Here are two stories of ordinary people who became millionaires. If it could happen to them, it could happen to you:
Research chemist Neil McCarthy started investing in the stock market when he was 34, in the 1970s. Today he has a net worth of about $2.1 million. When stocks went down, he bought more. He contributed the maximum to both his IRA and his 401(k) and his employer matched 100 percent. That's truly free money -- no risk. The big payoff came during the 1990s bull market when his stock doubled in three or four years, suddenly reaching $1 million.
He avoided technology companies because it didn't make sense to him. He saw price-earnings ratios of 200 to 300 and "thought it was absolute nonsense." This practical investing style saved his millionaire status when the market crashed. When he retired in 2000, McCarthy took his retirement payout as a lump sum. Just before interest rates started to fall, he invested part of the money in an immediate annuity and earned a bigger payout than if he had chosen the company's pension annuity.
His number one piece of advice that made all the difference is this: "If you wait to save out of what's left over from your salary, it's not going to happen. Pay yourself first" [source: Million Dollar Ideas].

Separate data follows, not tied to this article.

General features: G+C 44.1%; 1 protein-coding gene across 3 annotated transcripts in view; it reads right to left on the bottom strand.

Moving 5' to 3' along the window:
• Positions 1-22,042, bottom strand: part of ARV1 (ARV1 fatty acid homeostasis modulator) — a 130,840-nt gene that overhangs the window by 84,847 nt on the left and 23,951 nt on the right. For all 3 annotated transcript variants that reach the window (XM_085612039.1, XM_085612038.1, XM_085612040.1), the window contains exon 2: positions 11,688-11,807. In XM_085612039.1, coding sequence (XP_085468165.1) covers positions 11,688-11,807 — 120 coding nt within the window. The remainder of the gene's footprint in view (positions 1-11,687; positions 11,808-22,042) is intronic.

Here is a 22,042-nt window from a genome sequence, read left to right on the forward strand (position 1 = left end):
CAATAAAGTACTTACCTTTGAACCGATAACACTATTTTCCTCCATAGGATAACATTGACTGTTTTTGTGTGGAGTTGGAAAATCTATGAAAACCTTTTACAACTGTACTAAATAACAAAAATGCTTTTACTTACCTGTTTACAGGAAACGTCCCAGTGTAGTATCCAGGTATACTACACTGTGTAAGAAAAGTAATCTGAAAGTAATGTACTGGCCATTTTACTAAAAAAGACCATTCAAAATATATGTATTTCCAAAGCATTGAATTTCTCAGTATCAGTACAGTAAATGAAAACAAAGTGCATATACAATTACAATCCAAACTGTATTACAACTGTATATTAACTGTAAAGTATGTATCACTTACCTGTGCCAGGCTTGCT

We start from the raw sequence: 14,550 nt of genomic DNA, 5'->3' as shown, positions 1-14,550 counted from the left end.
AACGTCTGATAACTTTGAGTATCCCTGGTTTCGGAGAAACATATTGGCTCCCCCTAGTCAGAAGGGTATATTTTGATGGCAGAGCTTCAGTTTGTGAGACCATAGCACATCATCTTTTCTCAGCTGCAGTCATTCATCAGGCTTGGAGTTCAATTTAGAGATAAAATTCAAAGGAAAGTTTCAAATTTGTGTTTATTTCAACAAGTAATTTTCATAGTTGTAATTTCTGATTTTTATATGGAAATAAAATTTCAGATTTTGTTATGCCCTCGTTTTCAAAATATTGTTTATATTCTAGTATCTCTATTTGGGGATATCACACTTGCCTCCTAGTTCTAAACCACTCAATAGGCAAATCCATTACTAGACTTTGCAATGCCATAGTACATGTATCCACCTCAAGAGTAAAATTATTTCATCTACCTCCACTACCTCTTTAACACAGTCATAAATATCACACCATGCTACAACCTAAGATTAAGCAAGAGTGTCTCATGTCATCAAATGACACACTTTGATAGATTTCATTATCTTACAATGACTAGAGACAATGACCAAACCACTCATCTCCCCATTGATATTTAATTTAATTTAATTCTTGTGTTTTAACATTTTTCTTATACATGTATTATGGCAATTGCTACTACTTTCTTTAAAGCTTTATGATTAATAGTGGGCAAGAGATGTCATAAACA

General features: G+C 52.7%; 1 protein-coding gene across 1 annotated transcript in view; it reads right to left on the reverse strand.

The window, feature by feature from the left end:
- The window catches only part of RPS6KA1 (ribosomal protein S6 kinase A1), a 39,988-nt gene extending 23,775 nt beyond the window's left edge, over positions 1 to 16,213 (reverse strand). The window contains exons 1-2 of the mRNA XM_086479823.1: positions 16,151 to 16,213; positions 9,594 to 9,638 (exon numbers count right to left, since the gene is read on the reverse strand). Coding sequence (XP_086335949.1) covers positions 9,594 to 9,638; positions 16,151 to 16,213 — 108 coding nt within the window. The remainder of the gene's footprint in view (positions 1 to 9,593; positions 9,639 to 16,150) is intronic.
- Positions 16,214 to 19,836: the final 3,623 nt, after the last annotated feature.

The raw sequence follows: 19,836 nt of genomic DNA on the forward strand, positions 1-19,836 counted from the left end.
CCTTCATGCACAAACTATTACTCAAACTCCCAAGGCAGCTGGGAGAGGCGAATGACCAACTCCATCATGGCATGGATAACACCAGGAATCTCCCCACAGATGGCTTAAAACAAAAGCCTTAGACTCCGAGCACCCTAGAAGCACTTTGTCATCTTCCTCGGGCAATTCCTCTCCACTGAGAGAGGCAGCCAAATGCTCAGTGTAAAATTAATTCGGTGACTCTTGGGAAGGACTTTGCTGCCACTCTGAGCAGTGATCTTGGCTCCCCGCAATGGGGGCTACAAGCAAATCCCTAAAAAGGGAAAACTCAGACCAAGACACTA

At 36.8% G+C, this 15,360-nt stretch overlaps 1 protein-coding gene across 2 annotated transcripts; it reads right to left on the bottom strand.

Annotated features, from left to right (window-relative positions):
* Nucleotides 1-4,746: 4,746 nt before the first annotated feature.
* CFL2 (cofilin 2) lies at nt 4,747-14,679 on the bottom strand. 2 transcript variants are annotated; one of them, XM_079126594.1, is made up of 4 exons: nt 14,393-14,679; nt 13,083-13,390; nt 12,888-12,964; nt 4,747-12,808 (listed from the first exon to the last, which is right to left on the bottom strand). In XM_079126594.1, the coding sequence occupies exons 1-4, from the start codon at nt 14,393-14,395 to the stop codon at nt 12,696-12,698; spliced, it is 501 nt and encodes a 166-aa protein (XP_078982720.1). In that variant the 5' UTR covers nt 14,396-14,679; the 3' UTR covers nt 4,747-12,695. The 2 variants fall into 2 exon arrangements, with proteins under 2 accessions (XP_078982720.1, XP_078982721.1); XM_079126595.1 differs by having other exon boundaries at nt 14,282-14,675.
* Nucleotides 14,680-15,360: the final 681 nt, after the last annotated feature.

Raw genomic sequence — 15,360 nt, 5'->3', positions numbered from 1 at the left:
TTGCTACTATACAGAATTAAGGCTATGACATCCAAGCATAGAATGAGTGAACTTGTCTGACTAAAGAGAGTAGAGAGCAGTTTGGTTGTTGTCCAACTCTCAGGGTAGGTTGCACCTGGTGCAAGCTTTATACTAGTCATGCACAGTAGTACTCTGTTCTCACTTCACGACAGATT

In 2005, Sheri Schmelzer was a 40-year-old stay-at-home mom when she decided to get creative with her family's multiple pairs of Crocs shoes. The plastic slip-on shoes have ventilation holes across the top and Schmelzer, armed with clay and rhinestones, created mix-and-match designs that would fit in the holes.
Schmelzer came up with the idea just for fun and credits her husband with seeing the sparkly designs' potential. Within weeks, the two had set up a Web site for their new company, Jibbitz, and had started selling the Croc add-ons to the masses, tapping into a home equity loan for capital. Before long, the accessories were sold in stores, too. By August 2006, Jibbitz sales had reached $2.2 million. And, just three months later, the Schmelzers sold their company to Crocs for $10 million, with another $10 million promised if the accessories hit a specified sales goal [source: Anderson]. "If you have good customer service then your customers are going to talk about you," said Schmelzer. "We didn't do any marketing or advertising at all; it was all organic growth" [source: Ladies Who Launch].